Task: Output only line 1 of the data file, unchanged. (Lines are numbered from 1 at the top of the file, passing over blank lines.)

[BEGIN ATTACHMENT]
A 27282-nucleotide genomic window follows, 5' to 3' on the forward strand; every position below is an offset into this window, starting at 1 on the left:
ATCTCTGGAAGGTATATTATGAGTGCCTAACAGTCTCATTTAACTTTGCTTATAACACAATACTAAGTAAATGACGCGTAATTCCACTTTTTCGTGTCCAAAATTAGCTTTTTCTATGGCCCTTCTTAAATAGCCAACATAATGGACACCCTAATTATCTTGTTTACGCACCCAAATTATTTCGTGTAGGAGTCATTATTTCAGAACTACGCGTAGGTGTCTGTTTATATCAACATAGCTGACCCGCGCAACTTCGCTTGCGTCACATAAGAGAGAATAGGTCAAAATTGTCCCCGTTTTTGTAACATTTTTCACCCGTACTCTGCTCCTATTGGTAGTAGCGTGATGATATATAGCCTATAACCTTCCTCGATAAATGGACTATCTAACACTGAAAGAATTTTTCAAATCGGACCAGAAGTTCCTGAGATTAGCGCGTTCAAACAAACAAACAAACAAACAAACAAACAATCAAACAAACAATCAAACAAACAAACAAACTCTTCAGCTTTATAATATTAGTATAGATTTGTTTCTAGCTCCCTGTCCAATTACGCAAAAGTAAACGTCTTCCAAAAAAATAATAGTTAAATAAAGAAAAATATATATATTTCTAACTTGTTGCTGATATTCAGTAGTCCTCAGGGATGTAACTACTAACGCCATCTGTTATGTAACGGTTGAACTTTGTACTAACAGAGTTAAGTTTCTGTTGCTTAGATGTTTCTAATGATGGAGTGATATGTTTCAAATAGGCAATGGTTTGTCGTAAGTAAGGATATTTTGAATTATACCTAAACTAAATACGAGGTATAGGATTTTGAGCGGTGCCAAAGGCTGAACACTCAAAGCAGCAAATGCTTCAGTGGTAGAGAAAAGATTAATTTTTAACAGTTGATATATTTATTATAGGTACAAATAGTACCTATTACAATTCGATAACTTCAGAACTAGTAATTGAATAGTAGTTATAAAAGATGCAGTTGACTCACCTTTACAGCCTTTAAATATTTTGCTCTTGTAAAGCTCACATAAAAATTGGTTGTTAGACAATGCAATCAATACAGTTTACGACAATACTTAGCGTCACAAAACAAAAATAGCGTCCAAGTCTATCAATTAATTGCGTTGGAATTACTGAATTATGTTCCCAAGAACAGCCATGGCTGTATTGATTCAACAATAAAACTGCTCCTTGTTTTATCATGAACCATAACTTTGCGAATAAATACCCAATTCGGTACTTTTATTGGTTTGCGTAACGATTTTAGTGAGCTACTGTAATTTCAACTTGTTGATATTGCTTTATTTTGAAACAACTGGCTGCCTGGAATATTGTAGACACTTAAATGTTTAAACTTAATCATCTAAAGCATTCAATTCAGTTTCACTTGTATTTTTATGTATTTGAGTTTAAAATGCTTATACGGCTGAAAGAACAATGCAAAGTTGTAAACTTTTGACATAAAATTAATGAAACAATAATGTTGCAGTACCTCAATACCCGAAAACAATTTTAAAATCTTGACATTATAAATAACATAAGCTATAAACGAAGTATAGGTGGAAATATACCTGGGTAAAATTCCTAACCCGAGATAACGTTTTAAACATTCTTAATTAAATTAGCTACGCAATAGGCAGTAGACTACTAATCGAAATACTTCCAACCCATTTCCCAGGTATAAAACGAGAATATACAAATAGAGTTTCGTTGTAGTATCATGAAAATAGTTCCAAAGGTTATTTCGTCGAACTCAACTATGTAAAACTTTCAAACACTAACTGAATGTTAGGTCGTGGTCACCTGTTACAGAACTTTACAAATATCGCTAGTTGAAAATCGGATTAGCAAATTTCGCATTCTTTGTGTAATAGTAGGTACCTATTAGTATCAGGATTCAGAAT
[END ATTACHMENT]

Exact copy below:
A 27282-nucleotide genomic window follows, 5' to 3' on the forward strand; every position below is an offset into this window, starting at 1 on the left: